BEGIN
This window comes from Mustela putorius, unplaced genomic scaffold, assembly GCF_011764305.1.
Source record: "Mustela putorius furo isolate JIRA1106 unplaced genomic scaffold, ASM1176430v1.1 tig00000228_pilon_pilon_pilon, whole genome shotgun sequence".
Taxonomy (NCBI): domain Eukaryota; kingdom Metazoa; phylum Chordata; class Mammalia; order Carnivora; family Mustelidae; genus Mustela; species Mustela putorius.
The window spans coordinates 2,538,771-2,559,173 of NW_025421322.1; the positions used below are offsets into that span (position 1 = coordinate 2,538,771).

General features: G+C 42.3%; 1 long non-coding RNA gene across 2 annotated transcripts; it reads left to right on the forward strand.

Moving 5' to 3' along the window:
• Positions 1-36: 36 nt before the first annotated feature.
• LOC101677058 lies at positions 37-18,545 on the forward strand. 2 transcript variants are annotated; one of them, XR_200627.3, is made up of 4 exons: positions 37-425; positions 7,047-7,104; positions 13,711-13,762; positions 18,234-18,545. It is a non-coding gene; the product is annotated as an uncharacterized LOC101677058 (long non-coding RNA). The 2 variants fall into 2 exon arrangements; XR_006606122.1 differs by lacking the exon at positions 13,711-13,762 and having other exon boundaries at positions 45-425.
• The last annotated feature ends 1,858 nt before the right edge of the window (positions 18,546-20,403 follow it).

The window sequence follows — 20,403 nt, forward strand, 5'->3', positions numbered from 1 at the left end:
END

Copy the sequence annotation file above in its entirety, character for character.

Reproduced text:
This window comes from Mustela putorius, unplaced genomic scaffold, assembly GCF_011764305.1.
Source record: "Mustela putorius furo isolate JIRA1106 unplaced genomic scaffold, ASM1176430v1.1 tig00000228_pilon_pilon_pilon, whole genome shotgun sequence".
Taxonomy (NCBI): domain Eukaryota; kingdom Metazoa; phylum Chordata; class Mammalia; order Carnivora; family Mustelidae; genus Mustela; species Mustela putorius.
The window spans coordinates 2,538,771-2,559,173 of NW_025421322.1; the positions used below are offsets into that span (position 1 = coordinate 2,538,771).

General features: G+C 42.3%; 1 long non-coding RNA gene across 2 annotated transcripts; it reads left to right on the forward strand.

Moving 5' to 3' along the window:
• Positions 1-36: 36 nt before the first annotated feature.
• LOC101677058 lies at positions 37-18,545 on the forward strand. 2 transcript variants are annotated; one of them, XR_200627.3, is made up of 4 exons: positions 37-425; positions 7,047-7,104; positions 13,711-13,762; positions 18,234-18,545. It is a non-coding gene; the product is annotated as an uncharacterized LOC101677058 (long non-coding RNA). The 2 variants fall into 2 exon arrangements; XR_006606122.1 differs by lacking the exon at positions 13,711-13,762 and having other exon boundaries at positions 45-425.
• The last annotated feature ends 1,858 nt before the right edge of the window (positions 18,546-20,403 follow it).

The window sequence follows — 20,403 nt, forward strand, 5'->3', positions numbered from 1 at the left end: